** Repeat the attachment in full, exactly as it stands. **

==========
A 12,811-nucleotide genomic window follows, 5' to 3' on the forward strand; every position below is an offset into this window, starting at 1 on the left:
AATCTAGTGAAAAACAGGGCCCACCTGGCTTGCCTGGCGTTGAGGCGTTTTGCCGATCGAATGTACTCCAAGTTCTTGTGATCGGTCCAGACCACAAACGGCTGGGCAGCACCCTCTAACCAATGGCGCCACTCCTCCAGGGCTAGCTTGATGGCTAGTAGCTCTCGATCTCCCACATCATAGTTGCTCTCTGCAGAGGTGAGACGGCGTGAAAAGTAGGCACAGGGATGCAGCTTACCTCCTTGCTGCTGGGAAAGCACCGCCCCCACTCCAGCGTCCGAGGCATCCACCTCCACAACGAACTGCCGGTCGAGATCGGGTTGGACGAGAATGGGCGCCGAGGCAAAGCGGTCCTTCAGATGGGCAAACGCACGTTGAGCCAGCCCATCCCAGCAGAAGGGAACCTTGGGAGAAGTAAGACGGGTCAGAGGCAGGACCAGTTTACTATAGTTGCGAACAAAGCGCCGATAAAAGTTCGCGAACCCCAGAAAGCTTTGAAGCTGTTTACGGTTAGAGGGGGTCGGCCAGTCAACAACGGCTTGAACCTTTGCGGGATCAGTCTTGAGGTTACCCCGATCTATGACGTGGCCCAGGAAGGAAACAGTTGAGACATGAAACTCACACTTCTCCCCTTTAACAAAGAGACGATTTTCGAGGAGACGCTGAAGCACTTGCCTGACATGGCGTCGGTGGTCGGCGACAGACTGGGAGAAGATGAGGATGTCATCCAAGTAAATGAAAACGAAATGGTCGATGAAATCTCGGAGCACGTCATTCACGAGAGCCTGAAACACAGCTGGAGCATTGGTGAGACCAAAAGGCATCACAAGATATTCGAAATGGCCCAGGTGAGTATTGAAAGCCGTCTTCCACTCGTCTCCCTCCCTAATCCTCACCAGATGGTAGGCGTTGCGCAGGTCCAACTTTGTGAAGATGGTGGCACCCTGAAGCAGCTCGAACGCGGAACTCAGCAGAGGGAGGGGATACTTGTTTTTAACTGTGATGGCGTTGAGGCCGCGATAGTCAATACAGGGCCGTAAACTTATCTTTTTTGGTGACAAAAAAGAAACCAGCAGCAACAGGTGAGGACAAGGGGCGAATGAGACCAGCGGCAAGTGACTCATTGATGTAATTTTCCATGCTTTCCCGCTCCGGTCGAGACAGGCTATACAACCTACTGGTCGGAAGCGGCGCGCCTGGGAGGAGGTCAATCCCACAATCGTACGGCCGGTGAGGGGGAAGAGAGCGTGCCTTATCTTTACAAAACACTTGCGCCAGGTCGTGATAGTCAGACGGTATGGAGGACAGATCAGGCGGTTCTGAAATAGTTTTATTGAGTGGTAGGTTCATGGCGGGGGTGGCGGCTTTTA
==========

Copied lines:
A 12,811-nucleotide genomic window follows, 5' to 3' on the forward strand; every position below is an offset into this window, starting at 1 on the left:
AATCTAGTGAAAAACAGGGCCCACCTGGCTTGCCTGGCGTTGAGGCGTTTTGCCGATCGAATGTACTCCAAGTTCTTGTGATCGGTCCAGACCACAAACGGCTGGGCAGCACCCTCTAACCAATGGCGCCACTCCTCCAGGGCTAGCTTGATGGCTAGTAGCTCTCGATCTCCCACATCATAGTTGCTCTCTGCAGAGGTGAGACGGCGTGAAAAGTAGGCACAGGGATGCAGCTTACCTCCTTGCTGCTGGGAAAGCACCGCCCCCACTCCAGCGTCCGAGGCATCCACCTCCACAACGAACTGCCGGTCGAGATCGGGTTGGACGAGAATGGGCGCCGAGGCAAAGCGGTCCTTCAGATGGGCAAACGCACGTTGAGCCAGCCCATCCCAGCAGAAGGGAACCTTGGGAGAAGTAAGACGGGTCAGAGGCAGGACCAGTTTACTATAGTTGCGAACAAAGCGCCGATAAAAGTTCGCGAACCCCAGAAAGCTTTGAAGCTGTTTACGGTTAGAGGGGGTCGGCCAGTCAACAACGGCTTGAACCTTTGCGGGATCAGTCTTGAGGTTACCCCGATCTATGACGTGGCCCAGGAAGGAAACAGTTGAGACATGAAACTCACACTTCTCCCCTTTAACAAAGAGACGATTTTCGAGGAGACGCTGAAGCACTTGCCTGACATGGCGTCGGTGGTCGGCGACAGACTGGGAGAAGATGAGGATGTCATCCAAGTAAATGAAAACGAAATGGTCGATGAAATCTCGGAGCACGTCATTCACGAGAGCCTGAAACACAGCTGGAGCATTGGTGAGACCAAAAGGCATCACAAGATATTCGAAATGGCCCAGGTGAGTATTGAAAGCCGTCTTCCACTCGTCTCCCTCCCTAATCCTCACCAGATGGTAGGCGTTGCGCAGGTCCAACTTTGTGAAGATGGTGGCACCCTGAAGCAGCTCGAACGCGGAACTCAGCAGAGGGAGGGGATACTTGTTTTTAACTGTGATGGCGTTGAGGCCGCGATAGTCAATACAGGGCCGTAAACTTATCTTTTTTGGTGACAAAAAAGAAACCAGCAGCAACAGGTGAGGACAAGGGGCGAATGAGACCAGCGGCAAGTGACTCATTGATGTAATTTTCCATGCTTTCCCGCTCCGGTCGAGACAGGCTATACAACCTACTGGTCGGAAGCGGCGCGCCTGGGAGGAGGTCAATCCCACAATCGTACGGCCGGTGAGGGGGAAGAGAGCGTGCCTTATCTTTACAAAACACTTGCGCCAGGTCGTGATAGTCAGACGGTATGGAGGACAGATCAGGCGGTTCTGAAATAGTTTTATTGAGTGGTAGGTTCATGGCGGGGGTGGCGGCTTTTA